A Poltergeist in Cork? Part One


This story from the Irish Independent (March 19th 2010) has sparked my curiosity…

Family quits Cork home over ‘poltergeist’

Ralph Riegel

Friday March 19 2010

A SHAMAN will perform an exorcism on a council house tonight, amid claims that it is haunted by a poltergeist.

The occupants of the house at Hollyhill on Cork’s northside have fled, saying it is occupied by an evil spirit that is determined to keep them out.

Laura Burke, her partner Ritchie and her son Kyle are terrified to remain after a spate of bizarre occurrences over recent weeks

You can read the rest of the story here – at the Independent.ie

I will offer a few brief first thoughts – but am making enquiries. Firstly, “a shaman”? In Roman Catholic Ireland one might have expected a priest, but a shaman rather surprises me! What is interesting is the family clearly see this as a spiritual problem, and of course back in the 90’s I knew plenty of people who described themselves as Shaman (though they were not the type one reads about in Mircea Eliade’s works; the ones I knew  were prone to experimenting with magic mushrooms, playing the didgeridoo and playing drums in bedsits in Cheltenham! )   The term Shaman was popular in the  ‘Earth Mysteries’ scene in the 90’s for ‘spiritual practitioners’ – today they tend to call themselves mediums or psychics again? Anyway, the shaman was going to drive out a spirit apparently — I’ll see if I can find a follow up on that.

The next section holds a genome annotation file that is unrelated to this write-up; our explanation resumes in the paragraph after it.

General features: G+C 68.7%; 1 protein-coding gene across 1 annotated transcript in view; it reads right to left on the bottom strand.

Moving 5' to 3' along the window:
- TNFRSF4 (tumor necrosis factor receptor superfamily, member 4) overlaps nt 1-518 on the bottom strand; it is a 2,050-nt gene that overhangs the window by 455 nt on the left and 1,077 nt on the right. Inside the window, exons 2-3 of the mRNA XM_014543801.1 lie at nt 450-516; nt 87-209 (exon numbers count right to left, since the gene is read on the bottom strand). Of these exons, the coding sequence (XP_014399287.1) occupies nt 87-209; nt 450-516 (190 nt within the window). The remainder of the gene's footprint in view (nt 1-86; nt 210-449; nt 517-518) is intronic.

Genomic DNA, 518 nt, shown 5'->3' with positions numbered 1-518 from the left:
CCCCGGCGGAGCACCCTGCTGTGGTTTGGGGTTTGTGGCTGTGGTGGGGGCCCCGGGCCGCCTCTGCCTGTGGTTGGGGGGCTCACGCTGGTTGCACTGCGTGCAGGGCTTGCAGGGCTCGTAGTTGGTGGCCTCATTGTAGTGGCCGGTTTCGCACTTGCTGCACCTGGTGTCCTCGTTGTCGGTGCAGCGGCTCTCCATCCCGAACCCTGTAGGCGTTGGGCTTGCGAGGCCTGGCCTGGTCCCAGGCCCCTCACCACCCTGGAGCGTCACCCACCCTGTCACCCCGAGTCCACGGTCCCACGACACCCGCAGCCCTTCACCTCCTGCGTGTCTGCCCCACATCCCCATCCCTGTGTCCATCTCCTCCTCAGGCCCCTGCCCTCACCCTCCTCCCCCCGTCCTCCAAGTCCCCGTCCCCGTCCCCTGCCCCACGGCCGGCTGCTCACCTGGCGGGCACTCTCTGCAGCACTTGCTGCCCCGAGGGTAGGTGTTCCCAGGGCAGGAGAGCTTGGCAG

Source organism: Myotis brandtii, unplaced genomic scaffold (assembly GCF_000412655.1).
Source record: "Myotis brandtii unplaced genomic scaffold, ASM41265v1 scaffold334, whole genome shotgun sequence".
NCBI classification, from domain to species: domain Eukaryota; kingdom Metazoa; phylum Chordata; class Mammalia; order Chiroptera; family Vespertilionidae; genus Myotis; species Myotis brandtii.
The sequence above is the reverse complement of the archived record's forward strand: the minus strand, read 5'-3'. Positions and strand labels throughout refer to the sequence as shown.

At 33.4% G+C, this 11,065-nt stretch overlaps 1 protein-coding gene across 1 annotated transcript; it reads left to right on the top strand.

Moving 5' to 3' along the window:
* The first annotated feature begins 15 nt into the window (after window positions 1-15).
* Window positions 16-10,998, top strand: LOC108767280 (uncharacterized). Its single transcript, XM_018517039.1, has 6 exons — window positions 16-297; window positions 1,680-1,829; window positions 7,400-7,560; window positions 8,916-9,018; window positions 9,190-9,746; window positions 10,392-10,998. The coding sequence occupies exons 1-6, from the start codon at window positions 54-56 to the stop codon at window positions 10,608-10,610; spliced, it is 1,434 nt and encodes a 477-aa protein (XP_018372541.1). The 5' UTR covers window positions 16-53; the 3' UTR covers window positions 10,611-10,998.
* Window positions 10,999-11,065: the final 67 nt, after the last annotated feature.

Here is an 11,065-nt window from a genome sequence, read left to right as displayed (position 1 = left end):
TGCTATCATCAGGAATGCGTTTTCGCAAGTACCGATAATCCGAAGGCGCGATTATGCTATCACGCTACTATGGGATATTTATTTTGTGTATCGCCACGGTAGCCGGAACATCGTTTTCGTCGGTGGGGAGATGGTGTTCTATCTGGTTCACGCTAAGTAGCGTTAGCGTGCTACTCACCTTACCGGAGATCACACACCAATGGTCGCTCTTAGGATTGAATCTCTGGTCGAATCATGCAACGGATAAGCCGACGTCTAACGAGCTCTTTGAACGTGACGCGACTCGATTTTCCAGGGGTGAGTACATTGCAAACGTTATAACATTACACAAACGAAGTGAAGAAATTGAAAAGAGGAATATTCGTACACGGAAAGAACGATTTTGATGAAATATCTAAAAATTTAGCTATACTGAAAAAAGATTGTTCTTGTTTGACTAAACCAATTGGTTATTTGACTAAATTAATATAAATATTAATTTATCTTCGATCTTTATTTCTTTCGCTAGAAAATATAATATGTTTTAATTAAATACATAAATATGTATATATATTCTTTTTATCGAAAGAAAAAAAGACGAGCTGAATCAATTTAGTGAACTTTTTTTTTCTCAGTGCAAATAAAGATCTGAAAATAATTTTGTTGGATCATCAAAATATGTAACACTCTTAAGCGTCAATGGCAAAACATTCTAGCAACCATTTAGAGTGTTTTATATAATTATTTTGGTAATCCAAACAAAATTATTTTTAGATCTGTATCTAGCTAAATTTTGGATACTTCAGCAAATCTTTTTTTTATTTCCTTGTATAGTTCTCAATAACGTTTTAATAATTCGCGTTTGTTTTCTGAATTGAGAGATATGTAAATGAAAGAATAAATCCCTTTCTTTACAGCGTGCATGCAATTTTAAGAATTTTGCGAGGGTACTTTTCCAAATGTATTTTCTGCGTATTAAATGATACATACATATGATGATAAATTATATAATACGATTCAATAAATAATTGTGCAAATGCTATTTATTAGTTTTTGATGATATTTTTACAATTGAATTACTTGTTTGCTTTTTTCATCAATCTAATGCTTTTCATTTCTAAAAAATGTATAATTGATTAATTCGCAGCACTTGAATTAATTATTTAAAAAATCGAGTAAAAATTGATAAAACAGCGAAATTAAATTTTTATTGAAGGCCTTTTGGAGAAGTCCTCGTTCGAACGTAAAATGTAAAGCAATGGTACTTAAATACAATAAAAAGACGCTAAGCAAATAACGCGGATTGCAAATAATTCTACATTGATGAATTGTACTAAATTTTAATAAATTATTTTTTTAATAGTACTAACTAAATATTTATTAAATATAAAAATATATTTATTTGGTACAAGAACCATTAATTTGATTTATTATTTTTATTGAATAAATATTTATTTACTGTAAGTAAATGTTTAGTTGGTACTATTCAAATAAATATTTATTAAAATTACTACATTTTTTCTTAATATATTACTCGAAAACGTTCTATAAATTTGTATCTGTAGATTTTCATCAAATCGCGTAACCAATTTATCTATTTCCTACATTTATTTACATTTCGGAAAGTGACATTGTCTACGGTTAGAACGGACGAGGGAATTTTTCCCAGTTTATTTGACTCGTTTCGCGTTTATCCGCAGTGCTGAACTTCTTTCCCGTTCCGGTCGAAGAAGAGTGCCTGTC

Let’s briefly take a look at the reported phenomena —

Laura said holy pictures were routinely being knocked from the wall, screams were heard in the dead of night and their son was flung from his bed.

Holy pictures? Odd. A family besieged by a poltergeist that targets “holy pictures” apparently called in a “New Age ‘Shaman’  (spirit worker)” to cite the Irish Independent to deal with the issue. There are so many theological questions that arise! ‘Holy’ pictures to me suggests Christian art – they could have been shots of Newgrange and Sheela-Na-Gig but somehow I doubt it. Regardless of the families religious beliefs, plenty of people keep Christian (and New Age, and Hindu and so forth) religious imagery around their houses even if they have nothing much to do with that religion – but I do wonder if the Church was approached (or several churches) and for some reason failed to act.